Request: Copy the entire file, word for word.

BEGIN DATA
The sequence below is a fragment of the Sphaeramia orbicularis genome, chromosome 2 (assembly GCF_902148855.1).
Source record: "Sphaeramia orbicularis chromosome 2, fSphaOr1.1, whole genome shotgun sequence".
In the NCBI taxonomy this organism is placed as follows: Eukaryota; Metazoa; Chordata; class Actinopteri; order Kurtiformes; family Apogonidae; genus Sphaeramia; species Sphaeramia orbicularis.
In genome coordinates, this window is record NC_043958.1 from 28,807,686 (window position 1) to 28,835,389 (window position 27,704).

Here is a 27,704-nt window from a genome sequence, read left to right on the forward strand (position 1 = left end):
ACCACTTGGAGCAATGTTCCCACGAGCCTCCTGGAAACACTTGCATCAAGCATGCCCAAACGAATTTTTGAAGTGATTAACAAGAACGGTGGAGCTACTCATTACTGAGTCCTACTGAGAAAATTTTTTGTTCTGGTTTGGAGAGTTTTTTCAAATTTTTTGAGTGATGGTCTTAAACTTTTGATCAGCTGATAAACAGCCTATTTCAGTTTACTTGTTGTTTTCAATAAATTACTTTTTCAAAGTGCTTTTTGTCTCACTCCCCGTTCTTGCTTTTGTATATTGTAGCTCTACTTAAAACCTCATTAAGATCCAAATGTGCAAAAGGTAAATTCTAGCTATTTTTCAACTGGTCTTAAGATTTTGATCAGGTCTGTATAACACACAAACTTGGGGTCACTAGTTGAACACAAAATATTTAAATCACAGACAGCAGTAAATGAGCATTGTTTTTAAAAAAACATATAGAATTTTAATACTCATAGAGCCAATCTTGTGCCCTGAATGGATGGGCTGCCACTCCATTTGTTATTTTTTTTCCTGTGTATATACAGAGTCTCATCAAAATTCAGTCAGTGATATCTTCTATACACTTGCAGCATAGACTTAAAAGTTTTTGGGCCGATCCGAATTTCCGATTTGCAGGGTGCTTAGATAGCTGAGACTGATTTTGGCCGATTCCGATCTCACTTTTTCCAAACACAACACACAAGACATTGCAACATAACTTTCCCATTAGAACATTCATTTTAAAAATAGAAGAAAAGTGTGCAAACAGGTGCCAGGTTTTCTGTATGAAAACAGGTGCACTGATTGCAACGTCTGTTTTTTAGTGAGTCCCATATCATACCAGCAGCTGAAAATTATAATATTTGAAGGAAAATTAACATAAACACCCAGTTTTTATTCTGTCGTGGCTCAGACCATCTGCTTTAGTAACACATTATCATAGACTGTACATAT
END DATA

The sequence below is a fragment of the Sphaeramia orbicularis genome, chromosome 2 (assembly GCF_902148855.1).
Source record: "Sphaeramia orbicularis chromosome 2, fSphaOr1.1, whole genome shotgun sequence".
In the NCBI taxonomy this organism is placed as follows: Eukaryota; Metazoa; Chordata; class Actinopteri; order Kurtiformes; family Apogonidae; genus Sphaeramia; species Sphaeramia orbicularis.
In genome coordinates, this window is record NC_043958.1 from 28,807,686 (window position 1) to 28,835,389 (window position 27,704).

Here is a 27,704-nt window from a genome sequence, read left to right on the forward strand (position 1 = left end):
ACCACTTGGAGCAATGTTCCCACGAGCCTCCTGGAAACACTTGCATCAAGCATGCCCAAACGAATTTTTGAAGTGATTAACAAGAACGGTGGAGCTACTCATTACTGAGTCCTACTGAGAAAATTTTTTGTTCTGGTTTGGAGAGTTTTTTCAAATTTTTTGAGTGATGGTCTTAAACTTTTGATCAGCTGATAAACAGCCTATTTCAGTTTACTTGTTGTTTTCAATAAATTACTTTTTCAAAGTGCTTTTTGTCTCACTCCCCGTTCTTGCTTTTGTATATTGTAGCTCTACTTAAAACCTCATTAAGATCCAAATGTGCAAAAGGTAAATTCTAGCTATTTTTCAACTGGTCTTAAGATTTTGATCAGGTCTGTATAACACACAAACTTGGGGTCACTAGTTGAACACAAAATATTTAAATCACAGACAGCAGTAAATGAGCATTGTTTTTAAAAAAACATATAGAATTTTAATACTCATAGAGCCAATCTTGTGCCCTGAATGGATGGGCTGCCACTCCATTTGTTATTTTTTTTCCTGTGTATATACAGAGTCTCATCAAAATTCAGTCAGTGATATCTTCTATACACTTGCAGCATAGACTTAAAAGTTTTTGGGCCGATCCGAATTTCCGATTTGCAGGGTGCTTAGATAGCTGAGACTGATTTTGGCCGATTCCGATCTCACTTTTTCCAAACACAACACACAAGACATTGCAACATAACTTTCCCATTAGAACATTCATTTTAAAAATAGAAGAAAAGTGTGCAAACAGGTGCCAGGTTTTCTGTATGAAAACAGGTGCACTGATTGCAACGTCTGTTTTTTAGTGAGTCCCATATCATACCAGCAGCTGAAAATTATAATATTTGAAGGAAAATTAACATAAACACCCAGTTTTTATTCTGTCGTGGCTCAGACCATCTGCTTTAGTAACACATTATCATAGACTGTACATAT